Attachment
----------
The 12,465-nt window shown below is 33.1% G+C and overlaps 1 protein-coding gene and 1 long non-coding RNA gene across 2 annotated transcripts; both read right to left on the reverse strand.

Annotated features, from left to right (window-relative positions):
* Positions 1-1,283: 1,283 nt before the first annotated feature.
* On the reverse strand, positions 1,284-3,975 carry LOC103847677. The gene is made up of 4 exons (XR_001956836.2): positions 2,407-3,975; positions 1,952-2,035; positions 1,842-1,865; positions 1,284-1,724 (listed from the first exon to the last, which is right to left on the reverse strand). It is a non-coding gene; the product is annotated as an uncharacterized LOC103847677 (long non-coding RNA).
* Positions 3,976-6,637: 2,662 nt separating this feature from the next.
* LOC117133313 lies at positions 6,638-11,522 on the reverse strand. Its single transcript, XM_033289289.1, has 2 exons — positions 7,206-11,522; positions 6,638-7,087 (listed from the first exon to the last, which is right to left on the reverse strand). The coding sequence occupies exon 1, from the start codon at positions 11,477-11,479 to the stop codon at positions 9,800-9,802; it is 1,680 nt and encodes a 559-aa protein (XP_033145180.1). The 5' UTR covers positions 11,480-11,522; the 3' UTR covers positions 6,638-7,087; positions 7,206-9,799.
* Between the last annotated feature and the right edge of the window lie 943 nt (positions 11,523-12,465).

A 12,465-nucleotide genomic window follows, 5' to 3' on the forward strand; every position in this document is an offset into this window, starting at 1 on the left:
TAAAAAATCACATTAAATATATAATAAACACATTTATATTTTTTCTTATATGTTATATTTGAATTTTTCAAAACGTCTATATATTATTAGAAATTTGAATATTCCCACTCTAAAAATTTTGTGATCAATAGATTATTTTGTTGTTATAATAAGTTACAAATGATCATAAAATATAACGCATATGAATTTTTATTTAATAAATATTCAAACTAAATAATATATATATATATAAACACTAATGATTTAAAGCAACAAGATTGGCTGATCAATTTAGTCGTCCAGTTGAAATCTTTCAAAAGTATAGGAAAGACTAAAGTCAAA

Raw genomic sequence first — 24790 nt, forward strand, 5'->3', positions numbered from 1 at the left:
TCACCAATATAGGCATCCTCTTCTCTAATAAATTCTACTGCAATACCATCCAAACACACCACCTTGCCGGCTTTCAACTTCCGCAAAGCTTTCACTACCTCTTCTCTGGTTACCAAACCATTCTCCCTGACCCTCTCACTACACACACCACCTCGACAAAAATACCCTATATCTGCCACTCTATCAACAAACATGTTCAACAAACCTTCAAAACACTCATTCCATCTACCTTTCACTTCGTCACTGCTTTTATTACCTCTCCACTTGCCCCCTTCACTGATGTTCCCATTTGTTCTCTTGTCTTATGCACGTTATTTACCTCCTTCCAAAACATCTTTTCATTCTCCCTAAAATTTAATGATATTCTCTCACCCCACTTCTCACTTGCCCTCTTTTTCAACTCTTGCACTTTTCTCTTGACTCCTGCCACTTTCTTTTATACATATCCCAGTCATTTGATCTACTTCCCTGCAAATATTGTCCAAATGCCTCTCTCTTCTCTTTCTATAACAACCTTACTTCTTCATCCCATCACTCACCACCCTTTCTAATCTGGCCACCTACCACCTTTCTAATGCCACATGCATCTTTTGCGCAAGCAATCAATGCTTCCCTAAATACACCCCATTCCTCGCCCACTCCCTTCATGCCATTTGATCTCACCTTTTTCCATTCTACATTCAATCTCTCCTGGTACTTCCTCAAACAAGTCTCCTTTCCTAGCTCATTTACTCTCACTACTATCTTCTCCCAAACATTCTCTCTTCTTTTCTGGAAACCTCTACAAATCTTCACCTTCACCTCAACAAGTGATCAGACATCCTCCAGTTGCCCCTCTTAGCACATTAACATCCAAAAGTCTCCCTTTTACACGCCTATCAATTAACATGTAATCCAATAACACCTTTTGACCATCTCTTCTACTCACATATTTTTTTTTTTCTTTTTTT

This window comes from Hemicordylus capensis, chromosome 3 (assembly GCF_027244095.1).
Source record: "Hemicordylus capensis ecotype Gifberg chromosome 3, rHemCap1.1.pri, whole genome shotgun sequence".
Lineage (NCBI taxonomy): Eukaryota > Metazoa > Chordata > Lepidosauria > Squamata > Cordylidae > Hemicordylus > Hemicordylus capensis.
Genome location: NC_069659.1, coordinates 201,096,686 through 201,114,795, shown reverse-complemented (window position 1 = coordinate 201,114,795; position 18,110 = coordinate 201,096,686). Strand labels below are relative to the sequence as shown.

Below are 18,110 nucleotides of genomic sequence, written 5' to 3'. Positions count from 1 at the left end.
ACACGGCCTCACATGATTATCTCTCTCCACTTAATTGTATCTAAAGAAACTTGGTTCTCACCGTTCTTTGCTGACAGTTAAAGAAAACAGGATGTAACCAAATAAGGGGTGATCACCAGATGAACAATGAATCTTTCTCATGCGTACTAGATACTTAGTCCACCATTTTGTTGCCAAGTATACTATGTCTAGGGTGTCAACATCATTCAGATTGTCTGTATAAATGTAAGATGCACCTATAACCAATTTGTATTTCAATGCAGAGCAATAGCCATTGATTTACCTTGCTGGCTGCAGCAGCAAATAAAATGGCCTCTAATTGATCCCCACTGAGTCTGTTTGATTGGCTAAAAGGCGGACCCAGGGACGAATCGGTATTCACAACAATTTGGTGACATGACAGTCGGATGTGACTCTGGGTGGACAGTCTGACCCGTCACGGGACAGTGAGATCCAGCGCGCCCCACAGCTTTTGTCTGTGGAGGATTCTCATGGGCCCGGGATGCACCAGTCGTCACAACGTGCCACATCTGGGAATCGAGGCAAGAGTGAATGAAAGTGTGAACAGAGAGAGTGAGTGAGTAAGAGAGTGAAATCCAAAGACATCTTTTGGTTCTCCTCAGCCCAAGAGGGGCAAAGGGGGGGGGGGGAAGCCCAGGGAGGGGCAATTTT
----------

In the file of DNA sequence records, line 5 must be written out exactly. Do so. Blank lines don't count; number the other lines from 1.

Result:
* Positions 3,976-6,637: 2,662 nt separating this feature from the next.